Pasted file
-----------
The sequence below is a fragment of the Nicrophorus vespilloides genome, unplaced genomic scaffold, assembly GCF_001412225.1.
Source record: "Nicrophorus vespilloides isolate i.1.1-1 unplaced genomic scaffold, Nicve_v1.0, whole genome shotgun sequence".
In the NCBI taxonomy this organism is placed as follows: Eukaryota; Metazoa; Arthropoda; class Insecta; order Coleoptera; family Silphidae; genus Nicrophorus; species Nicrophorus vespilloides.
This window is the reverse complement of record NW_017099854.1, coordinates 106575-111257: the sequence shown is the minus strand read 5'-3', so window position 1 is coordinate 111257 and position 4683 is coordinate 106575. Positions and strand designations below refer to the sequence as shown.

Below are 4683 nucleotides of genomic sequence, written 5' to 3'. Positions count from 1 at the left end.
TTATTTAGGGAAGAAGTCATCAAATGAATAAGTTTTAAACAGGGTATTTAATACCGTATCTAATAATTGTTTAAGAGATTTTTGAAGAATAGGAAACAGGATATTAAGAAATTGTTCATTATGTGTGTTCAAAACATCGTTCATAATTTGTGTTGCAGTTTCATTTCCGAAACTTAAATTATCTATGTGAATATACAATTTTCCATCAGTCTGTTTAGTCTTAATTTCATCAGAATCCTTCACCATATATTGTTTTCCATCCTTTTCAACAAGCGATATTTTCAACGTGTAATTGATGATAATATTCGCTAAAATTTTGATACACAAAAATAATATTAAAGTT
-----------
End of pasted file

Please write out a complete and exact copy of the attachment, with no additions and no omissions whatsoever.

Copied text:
The sequence below is a fragment of the Nicrophorus vespilloides genome, unplaced genomic scaffold, assembly GCF_001412225.1.
Source record: "Nicrophorus vespilloides isolate i.1.1-1 unplaced genomic scaffold, Nicve_v1.0, whole genome shotgun sequence".
In the NCBI taxonomy this organism is placed as follows: Eukaryota; Metazoa; Arthropoda; class Insecta; order Coleoptera; family Silphidae; genus Nicrophorus; species Nicrophorus vespilloides.
This window is the reverse complement of record NW_017099854.1, coordinates 106575-111257: the sequence shown is the minus strand read 5'-3', so window position 1 is coordinate 111257 and position 4683 is coordinate 106575. Positions and strand designations below refer to the sequence as shown.

Below are 4683 nucleotides of genomic sequence, written 5' to 3'. Positions count from 1 at the left end.
TTATTTAGGGAAGAAGTCATCAAATGAATAAGTTTTAAACAGGGTATTTAATACCGTATCTAATAATTGTTTAAGAGATTTTTGAAGAATAGGAAACAGGATATTAAGAAATTGTTCATTATGTGTGTTCAAAACATCGTTCATAATTTGTGTTGCAGTTTCATTTCCGAAACTTAAATTATCTATGTGAATATACAATTTTCCATCAGTCTGTTTAGTCTTAATTTCATCAGAATCCTTCACCATATATTGTTTTCCATCCTTTTCAACAAGCGATATTTTCAACGTGTAATTGATGATAATATTCGCTAAAATTTTGATACACAAAAATAATATTAAAGTT